of Bihar & Ors Vs. Steel City Beverages
Ltd. & Anr  INSC 558 (18 November 1998)
G.T.Nanavati, B.N.Kirpal. Nanavati.J
short question which arises for consideration in this appeal is whether
investment made by Steel City Beverages Limited, respondent No. 1 herein and
hereafter referred to as "the Company"), in bottles and crates can be
said to be investment in "Plant" so as to amount to "Fixed
Capital Investment" under the Bihar Sales Tax Supplementary (Deferment of
Tax) Rules, 1990 (hereinafter referred to as "the Deferment Rules").
Company is engaged in the business of manufacturing softdrinks and beverages.
It is a registered dealer under the Bihar Finance Act, 1981. It filed a writ
petition being Civil Writ Jurisdiction Case No. 1118 of 1992, through its
Director-respondent No.2 in Patna High Court for a direction to the State
Government and its officers, appellants herein, to accord permission under Rule
42 (7) of the Bihar Sales Tax Rules, 1983 and exempt it from using Form No. XXVIII-B.
White the petition was pending before the High Court, it made an application
under the Deferment Rules to the competent authority for grant of an
eligibility certificate which would enable it to claim benefit of deferment of
payment of sales-tax scheme declared under the Deferment Rules. It was stated
in the application that under the Resolution of the State Government dated
6.9.1989 and the Deferment Rules, it was qualified to seek the benefit of
deferment. The High Court by its order dated 13.7.1992 directed the Deputy
Commissioner of Commercial Taxes, respondent No.4, to place that application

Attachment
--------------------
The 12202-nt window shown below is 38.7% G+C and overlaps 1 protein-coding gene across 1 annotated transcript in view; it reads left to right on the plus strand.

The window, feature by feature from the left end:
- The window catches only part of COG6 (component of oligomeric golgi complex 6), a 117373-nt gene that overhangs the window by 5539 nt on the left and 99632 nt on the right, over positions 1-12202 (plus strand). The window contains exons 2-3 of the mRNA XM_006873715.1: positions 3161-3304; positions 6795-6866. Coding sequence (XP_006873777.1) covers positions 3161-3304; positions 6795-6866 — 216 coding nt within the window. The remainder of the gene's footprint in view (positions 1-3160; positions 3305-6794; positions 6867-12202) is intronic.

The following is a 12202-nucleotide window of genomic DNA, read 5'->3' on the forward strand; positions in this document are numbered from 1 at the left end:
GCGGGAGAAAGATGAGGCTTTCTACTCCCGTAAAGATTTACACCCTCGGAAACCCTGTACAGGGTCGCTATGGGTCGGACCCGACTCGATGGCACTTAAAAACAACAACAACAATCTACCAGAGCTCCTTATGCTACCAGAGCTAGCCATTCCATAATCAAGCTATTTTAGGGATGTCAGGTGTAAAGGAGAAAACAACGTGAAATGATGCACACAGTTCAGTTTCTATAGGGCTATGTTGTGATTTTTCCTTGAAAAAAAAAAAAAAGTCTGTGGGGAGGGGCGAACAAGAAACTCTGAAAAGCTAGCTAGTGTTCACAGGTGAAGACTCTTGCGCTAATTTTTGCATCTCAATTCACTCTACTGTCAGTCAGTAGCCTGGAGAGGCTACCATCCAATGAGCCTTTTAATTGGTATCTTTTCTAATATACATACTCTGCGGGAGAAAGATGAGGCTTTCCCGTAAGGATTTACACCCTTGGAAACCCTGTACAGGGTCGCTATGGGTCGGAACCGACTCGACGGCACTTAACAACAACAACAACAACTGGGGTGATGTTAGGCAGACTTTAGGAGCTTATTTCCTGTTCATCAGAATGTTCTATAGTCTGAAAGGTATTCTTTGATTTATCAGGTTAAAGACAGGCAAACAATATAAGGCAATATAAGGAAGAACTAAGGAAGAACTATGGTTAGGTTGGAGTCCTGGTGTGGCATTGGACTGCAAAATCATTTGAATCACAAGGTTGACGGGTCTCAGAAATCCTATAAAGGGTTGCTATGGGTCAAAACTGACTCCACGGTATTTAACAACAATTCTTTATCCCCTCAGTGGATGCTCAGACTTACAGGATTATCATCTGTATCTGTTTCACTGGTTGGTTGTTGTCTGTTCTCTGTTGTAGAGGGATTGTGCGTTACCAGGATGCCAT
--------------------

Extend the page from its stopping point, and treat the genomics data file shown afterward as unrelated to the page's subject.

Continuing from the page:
before the District Level Committee for Singhbhum District for its
consideration. The District Level Committee decided on 9.1.1995 that the
Company was entitled to the benefit of deferment of payment of sales-tax to the
extent of 90% of its fixed capital investment in fixed-capital assets.
it rejected the Company's claim that investment in bottles, crates,
electrification and tools was an investment in "Plant" and,
therefore, it was also a "fixed capital investment". The Company,
therefore, amended the writ petition and challenged that part of the decision
of the District Level Committee which was against it.
High Court after considering that under the Deferment Rules "fixed capital
investment" means investment inland, building, plant and machinery and
that they do not define the word "Plant", observed that it was
required to be construed according to its dictionary meaning or as understood
in common parlance and not in its technical sense. It then held that the word
"Plant" would include whatever apparatus is Used by a businessman for
carrying on his business; not his stock in trade which he buys or makes for
sales, but all goods and chattels fixed or movable which he keeps for
employment in his business and which have some degree of durability.
Considering the nature of business of the Company, namely, manufacturing soft
drinks and beverages, the High Court held that bottles and crates employed by
it for its business are also 'Plant' and, therefore, the Company is entitled to
get the benefit of deferment on the investment made in them. The High Court
quashed the decision of the District Level Committee which was under challenge
and directed the State and its officers to grant the benefit of deferment after